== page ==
While this one slipped through the cracks of the news cycle a few weeks ago it’s certainly still worth mentioning – from the New York Times:
President Viktor F. Yanukovich of Ukraine announced Wednesday that a national award bestowed on one of the most divisive figures in the country’s modern history — a leader of the Ukrainian partisans during World War II — had been officially revoked.
The award dispute reflects the longstanding geographic schism in Ukraine and its impact on the nation’s politics. Mr. Bandera, who was assassinated by the K.G.B. in 1959 in West Germany, where he lived in exile, is revered in western Ukraine as a patriot who led the struggle for independence from the Soviet Union and Poland. But he is reviled in other, more pro-Russian regions as a Nazi collaborator. European and Jewish groups have called him a fascist who condoned massacres of Jews and Poles.
Mr. Bandera’s supporters have argued that he never had a close relationship with the Nazis, pointing out that he was later detained by the Nazis and sent to a concentration camp.
Mr. Yanukovich had the award canceled through the courts, not through a presidential decree, apparently deciding that such a method would be less provocative. In Ukraine, as in much of the former Soviet Union, the judicial system tends to have little independence, and typically follows the will of the executive branch.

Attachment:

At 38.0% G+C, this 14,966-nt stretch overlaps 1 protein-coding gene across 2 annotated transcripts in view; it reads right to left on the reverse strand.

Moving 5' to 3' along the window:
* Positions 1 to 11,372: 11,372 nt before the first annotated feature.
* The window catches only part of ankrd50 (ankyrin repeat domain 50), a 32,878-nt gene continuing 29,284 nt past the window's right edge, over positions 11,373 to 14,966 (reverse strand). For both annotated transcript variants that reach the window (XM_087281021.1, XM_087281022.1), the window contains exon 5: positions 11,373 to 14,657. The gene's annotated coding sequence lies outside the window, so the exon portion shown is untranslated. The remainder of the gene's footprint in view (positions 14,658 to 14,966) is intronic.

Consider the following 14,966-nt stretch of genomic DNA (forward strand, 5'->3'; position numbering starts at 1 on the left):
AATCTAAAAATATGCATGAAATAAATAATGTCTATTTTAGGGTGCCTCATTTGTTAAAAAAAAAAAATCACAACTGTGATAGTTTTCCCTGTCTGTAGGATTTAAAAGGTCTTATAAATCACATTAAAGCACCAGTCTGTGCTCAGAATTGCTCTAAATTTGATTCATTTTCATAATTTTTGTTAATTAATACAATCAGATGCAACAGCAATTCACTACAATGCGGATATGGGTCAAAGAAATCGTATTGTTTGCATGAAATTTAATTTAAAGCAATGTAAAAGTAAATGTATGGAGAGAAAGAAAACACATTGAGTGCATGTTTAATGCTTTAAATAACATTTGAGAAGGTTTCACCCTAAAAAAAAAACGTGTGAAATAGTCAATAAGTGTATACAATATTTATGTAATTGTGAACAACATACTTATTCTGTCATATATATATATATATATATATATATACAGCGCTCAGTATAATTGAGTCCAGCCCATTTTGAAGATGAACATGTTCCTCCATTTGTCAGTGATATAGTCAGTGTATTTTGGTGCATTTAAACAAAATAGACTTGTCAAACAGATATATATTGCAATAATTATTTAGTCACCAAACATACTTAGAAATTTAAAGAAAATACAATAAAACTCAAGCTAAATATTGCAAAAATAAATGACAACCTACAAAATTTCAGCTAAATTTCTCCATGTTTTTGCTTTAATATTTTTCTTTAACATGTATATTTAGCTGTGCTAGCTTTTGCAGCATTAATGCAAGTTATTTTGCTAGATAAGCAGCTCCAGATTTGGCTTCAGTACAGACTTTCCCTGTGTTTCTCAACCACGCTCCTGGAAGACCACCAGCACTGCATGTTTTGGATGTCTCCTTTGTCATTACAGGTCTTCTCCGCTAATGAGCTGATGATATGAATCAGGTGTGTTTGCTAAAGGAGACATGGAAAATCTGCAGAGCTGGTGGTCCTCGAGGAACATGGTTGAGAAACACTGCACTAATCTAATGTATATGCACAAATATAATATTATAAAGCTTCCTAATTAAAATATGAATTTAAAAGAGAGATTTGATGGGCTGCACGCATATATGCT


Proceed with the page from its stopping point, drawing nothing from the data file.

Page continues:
With support from the new president, a Ukrainian lawyer last spring convinced a court to revoke the award, and subsequent appeals courts have upheld the decision, officials said.
On Wednesday, Mr. Yanukovich’s office indicated in a statement that the judicial process had ended and that the award was formally annulled.
The statement did not offer further comment. But Mr. Yushchenko’s party, Our Ukraine, denounced Mr. Yanukovich for “attempts to rewrite the history of Ukraine and to belittle — in order to please Moscow — the heroes of the Ukrainian people.”